I had a student write a rhetorical analysis on Frozen discussing Elsa and Anna as feminist characters. I struggle with this reading of the movie. I then recently read an introduction to a feminist collection reading Frozen in similar ways. My struggle is with Elsa as a feminist.

***the story***

Elsa hurts her sister as she struggles for control over her powers, and after the death of her parents, sequesters herself away from everyone in the castle until her ball. At the ball, when she loses control over her powers she flees the castle and the land instead choosing a life of solitude in a castle of her choosing.

I appreciate and embrace the feminist action in mainstreaming female narratives, especially highly popular female narratives (still have issue with the huge number of male support characters Disney felt necessary to sell the movie). Depicting female narratives in the mainstream, celebrating those narratives, and selling them as stories for everyone is very powerful for an accepting of feminism as an everyday word important to our society. My concern is, Elsa leaves everything for a life of solitude, while most feminists, and much of the feminist debate in mainstream society, relates to how different ideas of feminism can coexist and work together for better equality across society – which requires remaining an active member of society. The Suffragettes worked within culture for the right to vote and a have a say in society, subsequent waves of feminism followed similar paths, maintaining their connections. So while I agree Elsa’s narrative is a powerful female narrative, I question the message of feminism mainstream society reads into her story when she leaves everything for a life of solitude due to her inability to control her power. I can see serious implications for discussion surrounding biology, pregnancy, periods. If a woman can’t control her moods due to hormone swings should she be sequestered during specific cycles of the month for this reason. Is that feminist?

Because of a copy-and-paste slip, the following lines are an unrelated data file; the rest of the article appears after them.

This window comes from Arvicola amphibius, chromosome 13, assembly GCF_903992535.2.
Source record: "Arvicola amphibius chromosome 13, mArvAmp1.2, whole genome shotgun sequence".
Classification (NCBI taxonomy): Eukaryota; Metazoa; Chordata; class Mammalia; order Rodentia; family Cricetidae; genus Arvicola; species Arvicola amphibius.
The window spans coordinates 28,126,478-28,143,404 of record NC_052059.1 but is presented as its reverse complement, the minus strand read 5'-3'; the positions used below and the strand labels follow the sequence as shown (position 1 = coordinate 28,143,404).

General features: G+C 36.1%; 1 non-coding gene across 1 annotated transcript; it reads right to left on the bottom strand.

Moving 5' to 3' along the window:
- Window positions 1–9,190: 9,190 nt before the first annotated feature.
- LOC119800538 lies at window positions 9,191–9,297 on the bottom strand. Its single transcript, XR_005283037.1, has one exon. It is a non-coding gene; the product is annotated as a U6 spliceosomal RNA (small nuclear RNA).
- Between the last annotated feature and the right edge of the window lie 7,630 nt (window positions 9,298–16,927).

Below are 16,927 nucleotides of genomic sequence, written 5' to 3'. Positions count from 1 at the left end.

I have no answers, just struggles with this movie and this particular storyline. When I raise these struggles, students who love the movie or love Disney see me as an extreme feminist and distance themselves from conversation, making it difficult to engage in discussion that could open these narratives to both critique and support within mainstream culture. I see this as problematic when Beyonce is lauded for her feminist acts, and Patricia Arquette is demonized for her white feminism. I guess I do have an answer, there is no answer. Feminism needs discussions, not answers.


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